“The idea that this is a town facility,” she said. “It’s used by the schools, and parks and rec. I don’t think the townspeople, the seniors, use Tiger Hollow that much, if at all.

“To ask the taxpayers to come forward with all this money — they have their priorities,” Manners said.

Kozlark also had praise — and cost concerns.

“It’s one of the crown jewels in the tiara we all talk about,” she said. “But it costs a lot of money.”

Tiger Hollow Inc. recently completed a scoreboard project that added an electronic scoreboard with video capabilities to the stadium, and also put new scoreboards in the RHS gym and softball field.

“What was the rationale to not look at using the $260,000 for the scoreboard on the track?” Kozlark said.

“We do project-specific fund raising,” said Bornstein.

“It wasn’t like Tiger Hollow was sitting on all this money and decided to use it for a scoreboard,” Street said.

Bornstein also reiterated that “the track was never part of Tiger Hollow Inc.”

First Selectmen Marconi seemed a bit less skeptical than some of his colleagues.

“It is a town obligation,” he said later in an email response to The Press,

Whether the money was sought as part of the school board’s budget or through the selectmen and Board of Finance, he said, there’s work to be done.

“We all need to address the issue eventually,” Marconi said.

“The numbers do sound high, but it will have to go out to bid when the time arrives.”

Field use

How many events take place at Tiger Hollow?

“On any given day we have four or five — girls soccer, field hockey, boys soccer, followed by a youth event, or a rental,” said Street, the athletics director.

While the grass fields could support about 80 events a year, he said, the two artificial turf fields at Tiger Hollow host about 600 events a year.

And, the facility brings in money, Street said. The RHS athletics budget is about $1.5 million a year. That includes with $1 million from the Board of Education’s taxpayer-funded budget, plus $400,000 in revenue that is a combination of “pay to play” fees paid by student athletes and “gate receipts” from games.

“Literally, it’s impossible — the amount that we use that field— to maintain it,” Street said.

The selectmen wondered about the cost projections. Was there room for savings?

“Matching the existing” on the main artificial turf field would cost about $495,000, Street said, and an upgrade to the latest top-of-the-line artificial turf surface would cost $625,000.

Street also said that a long-running contriversy that had raised cancer concerns about the crumb-runner infill used in many artificial turf fields — including the two in Rdgefield — seemed to have died down.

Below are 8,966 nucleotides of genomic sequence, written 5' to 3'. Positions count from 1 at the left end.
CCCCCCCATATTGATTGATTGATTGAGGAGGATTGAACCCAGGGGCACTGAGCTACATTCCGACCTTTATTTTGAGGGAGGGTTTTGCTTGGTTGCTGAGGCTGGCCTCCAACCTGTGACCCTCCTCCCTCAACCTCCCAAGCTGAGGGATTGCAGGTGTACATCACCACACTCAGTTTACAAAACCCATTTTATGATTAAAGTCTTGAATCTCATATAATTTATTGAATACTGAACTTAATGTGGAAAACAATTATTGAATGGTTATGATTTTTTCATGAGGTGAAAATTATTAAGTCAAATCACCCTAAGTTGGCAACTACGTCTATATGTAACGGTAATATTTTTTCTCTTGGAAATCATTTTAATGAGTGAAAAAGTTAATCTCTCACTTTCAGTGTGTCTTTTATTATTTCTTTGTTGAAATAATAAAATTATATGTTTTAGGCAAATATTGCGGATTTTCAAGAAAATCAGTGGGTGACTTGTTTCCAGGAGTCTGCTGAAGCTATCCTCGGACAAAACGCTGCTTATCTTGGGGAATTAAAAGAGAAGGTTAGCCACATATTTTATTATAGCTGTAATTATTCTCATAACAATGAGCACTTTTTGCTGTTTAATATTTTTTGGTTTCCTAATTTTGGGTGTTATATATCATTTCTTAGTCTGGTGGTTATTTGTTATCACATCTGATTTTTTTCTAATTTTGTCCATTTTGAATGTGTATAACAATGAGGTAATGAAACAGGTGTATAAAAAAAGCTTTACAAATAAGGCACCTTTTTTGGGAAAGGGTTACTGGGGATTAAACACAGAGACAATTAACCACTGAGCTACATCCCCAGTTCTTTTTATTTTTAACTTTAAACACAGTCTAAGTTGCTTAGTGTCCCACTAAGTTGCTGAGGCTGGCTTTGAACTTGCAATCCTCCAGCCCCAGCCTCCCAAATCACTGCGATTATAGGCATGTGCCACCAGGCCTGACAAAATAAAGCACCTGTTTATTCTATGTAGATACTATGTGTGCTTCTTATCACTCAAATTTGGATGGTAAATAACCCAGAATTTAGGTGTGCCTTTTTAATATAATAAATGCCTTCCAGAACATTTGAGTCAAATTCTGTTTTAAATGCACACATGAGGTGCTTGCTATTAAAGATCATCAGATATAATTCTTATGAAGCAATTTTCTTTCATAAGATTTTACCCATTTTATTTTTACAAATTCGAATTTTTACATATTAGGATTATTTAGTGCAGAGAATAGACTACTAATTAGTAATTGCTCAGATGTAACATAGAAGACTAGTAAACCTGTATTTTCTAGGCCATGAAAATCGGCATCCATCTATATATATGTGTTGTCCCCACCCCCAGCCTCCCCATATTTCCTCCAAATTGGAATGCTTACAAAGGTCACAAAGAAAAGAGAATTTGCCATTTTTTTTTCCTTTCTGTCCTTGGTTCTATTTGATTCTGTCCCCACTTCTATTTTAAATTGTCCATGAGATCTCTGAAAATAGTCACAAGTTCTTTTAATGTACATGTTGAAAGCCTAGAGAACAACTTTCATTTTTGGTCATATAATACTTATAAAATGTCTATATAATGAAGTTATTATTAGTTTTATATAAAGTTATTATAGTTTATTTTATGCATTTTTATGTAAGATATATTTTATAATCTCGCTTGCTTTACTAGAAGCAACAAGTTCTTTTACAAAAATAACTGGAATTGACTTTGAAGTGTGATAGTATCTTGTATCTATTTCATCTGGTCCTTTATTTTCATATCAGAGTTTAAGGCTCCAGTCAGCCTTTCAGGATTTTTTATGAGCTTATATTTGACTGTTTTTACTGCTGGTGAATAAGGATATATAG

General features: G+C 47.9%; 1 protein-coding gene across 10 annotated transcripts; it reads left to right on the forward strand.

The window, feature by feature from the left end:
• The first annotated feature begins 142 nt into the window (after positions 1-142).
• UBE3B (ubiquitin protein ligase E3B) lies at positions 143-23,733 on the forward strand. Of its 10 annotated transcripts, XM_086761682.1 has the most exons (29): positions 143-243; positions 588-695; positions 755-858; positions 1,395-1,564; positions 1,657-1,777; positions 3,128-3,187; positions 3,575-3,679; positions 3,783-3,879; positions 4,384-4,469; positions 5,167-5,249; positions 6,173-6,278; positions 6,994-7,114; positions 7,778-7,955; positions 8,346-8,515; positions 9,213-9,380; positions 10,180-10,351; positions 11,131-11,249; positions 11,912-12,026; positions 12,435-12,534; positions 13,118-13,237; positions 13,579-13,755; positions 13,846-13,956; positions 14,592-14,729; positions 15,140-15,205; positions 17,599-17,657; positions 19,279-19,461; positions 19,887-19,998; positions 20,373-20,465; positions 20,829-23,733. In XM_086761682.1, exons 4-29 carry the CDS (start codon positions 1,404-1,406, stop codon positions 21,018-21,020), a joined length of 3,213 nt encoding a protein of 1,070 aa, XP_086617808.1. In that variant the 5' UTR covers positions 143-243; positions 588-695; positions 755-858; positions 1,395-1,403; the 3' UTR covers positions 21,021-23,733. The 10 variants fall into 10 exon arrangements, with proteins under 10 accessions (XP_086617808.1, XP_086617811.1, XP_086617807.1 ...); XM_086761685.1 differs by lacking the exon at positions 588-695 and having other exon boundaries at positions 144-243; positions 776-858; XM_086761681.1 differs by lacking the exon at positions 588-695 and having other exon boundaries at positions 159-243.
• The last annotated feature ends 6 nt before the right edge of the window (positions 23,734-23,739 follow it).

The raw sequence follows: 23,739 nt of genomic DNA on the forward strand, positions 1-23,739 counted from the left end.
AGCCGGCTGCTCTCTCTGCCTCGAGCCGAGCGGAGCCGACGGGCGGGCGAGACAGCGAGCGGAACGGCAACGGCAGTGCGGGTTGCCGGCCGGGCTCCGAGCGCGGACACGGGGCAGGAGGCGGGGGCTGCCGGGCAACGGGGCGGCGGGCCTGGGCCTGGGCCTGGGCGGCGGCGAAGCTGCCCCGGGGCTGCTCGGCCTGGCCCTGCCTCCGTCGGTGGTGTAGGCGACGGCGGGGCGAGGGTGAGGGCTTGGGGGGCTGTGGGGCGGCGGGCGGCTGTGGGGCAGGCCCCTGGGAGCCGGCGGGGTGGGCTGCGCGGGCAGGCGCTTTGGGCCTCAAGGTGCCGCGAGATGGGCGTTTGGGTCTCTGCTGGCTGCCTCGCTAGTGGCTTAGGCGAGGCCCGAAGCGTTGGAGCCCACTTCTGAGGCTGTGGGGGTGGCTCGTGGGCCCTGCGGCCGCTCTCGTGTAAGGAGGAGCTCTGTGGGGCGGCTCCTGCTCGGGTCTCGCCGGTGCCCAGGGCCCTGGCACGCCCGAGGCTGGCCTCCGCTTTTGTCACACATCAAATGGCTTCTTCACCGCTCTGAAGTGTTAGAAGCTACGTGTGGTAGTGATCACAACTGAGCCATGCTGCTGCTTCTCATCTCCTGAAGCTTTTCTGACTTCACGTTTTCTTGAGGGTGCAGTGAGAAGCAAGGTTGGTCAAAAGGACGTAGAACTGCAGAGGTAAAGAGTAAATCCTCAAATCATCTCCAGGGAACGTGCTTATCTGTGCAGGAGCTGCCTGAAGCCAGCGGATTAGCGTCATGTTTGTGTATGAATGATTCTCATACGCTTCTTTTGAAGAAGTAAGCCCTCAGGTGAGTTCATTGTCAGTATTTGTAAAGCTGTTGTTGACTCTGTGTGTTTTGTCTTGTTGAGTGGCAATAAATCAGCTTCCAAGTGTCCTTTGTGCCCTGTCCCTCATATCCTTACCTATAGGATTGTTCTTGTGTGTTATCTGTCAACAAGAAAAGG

He mentioned that some towns, such as Wilton, had gone with replacements that involved a combination of coconut husks, corn husks and cork. Some kids, he added, have nut allergies and might have difficulties with natural substitute products.

While generous donors and have helped Tiger Hollow Inc. achieve great success fund raising, Bornsteain told the selectmen, the group can’t be expected to do everything.

“To ask 30 people to refund it every 10 years is not appropriate,” Bornstein said.

She also mentioned that Tiger Hollow Inc. has a major public fund-raiser coming up with its Dec. 6 Holiday House Tour.

“What hasn’t been said,” Marconi suggested, was that Tiger Hollow’s artificial surfaces “negated” years and years of high maintenance costs for grass fields, and because they can be used so much more heavily than grass fields, they’d allowed the town to avoid the cost of building another field.

Joint effort?

Near the end of the presentation Kozlark asked Bornstein if Tiger Hollow Inc. could promise some private fund raising to go along with any public contributions that might come out of the town budget process and reduce the costs to taxpayers.

“This is a big nut for us to crack,” Kozlark said. “…Between the turf and the track we’re at $1.5 million. We have ash trees all over town that are falling down.”

“I can’t personally commit,” Bornstein said. “I have to go back to my board.”

Bornstein and Street left without asking the selectmen for any vote or commitment. But the Nov. 6 discussion gave the board a glimpse of what may be coming in budget season.

As the Tiger Hollow representatives packed up their papers, Marconi said: ”Thank you for the reality check.”